Due to a drawn-out legal battle, the future of the former US Presidential yacht Sequoia hangs in the balance after a court hearing found that she could cost up to $4million (roughly £2.77million) to repair.
Sequoia, which is designated a National Historic Landmark as the longest-serving presidential yacht in American history, was bought by Sequoia Presidential Yacht Group LLC in 2000. The group borrowed $7.5 million from FE Partners LLC in 2012 to restore her with an option to buy her out for $7.8million.
Repairs stalled in 2014 and she was placed into dry-dock storage shortly before FE Partners started a lengthy legal battle to get the buy-out clause reduced.
The company argues that the price should be reduced as a result of the high cost to repair, although contradictory reports suggest that the restoration could be completed for a tenth of the price (around $400,000).
If properly restored, she could be worth up to $13million, industry expert Earl McMillen III told the Georgetown Chancery Court on May 11. Following the hearing, FE Partners is now seeking the opinion of an independent marine surveyor.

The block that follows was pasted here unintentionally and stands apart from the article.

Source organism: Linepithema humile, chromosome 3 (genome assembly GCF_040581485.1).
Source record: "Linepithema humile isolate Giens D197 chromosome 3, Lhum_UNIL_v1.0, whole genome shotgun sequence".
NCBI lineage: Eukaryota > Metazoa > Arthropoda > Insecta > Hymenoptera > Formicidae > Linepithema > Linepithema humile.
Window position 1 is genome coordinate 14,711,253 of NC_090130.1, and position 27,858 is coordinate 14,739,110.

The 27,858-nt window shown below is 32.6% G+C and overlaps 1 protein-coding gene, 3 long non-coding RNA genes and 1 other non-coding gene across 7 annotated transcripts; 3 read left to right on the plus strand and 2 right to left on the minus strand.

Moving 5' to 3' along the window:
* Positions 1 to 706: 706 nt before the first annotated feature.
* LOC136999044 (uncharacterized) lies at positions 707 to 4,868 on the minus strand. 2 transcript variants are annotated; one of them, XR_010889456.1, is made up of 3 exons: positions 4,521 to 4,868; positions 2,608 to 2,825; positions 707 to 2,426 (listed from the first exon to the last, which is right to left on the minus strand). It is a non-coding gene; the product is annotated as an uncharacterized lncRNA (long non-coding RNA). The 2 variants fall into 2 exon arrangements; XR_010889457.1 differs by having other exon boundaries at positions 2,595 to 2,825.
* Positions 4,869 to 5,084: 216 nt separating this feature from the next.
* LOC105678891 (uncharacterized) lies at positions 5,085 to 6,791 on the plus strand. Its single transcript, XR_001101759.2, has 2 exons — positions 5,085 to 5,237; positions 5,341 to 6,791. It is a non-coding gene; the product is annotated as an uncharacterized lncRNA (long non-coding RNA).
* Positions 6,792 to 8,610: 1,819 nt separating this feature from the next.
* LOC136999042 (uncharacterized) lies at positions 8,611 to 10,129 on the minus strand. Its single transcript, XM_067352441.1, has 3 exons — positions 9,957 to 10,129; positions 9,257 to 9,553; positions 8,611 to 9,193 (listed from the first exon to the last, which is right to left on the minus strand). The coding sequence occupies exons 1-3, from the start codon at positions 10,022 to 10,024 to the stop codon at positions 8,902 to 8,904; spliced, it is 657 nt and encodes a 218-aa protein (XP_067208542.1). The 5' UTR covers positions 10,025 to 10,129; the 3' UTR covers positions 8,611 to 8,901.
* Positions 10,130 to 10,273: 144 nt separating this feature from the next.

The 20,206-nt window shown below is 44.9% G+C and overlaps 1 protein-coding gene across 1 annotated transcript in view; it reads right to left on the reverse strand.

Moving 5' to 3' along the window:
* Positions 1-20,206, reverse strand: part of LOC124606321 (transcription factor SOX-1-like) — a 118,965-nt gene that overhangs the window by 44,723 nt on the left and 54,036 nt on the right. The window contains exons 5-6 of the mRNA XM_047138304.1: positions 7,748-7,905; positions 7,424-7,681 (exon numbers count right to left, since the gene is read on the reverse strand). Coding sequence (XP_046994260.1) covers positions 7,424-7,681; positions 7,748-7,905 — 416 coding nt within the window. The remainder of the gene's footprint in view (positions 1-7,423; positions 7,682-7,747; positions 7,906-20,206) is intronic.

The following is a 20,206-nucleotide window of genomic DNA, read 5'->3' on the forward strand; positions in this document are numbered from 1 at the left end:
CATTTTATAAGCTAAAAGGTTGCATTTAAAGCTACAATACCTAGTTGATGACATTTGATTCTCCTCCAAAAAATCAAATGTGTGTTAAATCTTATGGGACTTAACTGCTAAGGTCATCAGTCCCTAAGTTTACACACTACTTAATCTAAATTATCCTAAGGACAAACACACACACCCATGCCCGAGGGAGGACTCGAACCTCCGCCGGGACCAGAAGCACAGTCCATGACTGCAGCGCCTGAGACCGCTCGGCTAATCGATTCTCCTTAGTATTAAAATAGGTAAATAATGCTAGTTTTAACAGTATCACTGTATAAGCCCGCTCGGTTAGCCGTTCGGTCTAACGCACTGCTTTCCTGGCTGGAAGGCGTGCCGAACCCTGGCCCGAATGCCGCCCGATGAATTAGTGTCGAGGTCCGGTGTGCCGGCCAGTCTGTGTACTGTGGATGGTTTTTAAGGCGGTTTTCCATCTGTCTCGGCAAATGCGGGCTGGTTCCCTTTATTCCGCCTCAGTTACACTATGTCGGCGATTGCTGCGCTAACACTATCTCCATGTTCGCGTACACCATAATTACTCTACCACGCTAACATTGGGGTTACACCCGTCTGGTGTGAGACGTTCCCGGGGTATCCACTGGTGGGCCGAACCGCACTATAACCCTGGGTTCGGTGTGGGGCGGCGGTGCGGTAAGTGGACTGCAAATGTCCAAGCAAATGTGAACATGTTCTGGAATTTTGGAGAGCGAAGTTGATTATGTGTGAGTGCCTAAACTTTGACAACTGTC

Built in 1925, the 31.7 metre Trumpy yacht was the official US presidential yacht from the Depression-era of Herbert Hoover up until Jimmy Carter, who had the yacht sold in 1977.
Her history is closely entwined with several prominent US presidents of the 20th century – Herbert Hoover promoted his use of USS Sequoia as a misguided attempt to raise moral during the great depression.
During World War II, Franklin D. Roosevelt used her as a base for planning Operation Overlord, while Harry Truman was said to be on board when he made the decision to use nuclear weapons on Hiroshima and Nagasaki.
Richard Nixon was particularly fond of USS Sequioa, taking more than 80 trips on board, including one shortly before he decided to resign in 1974.
In recent years, Sequoia has been available for charters in Washington, D.C. The yacht has been hauled out at the Chesapeake Boat Works shipyard in Deltaville, Virginia since December 2014.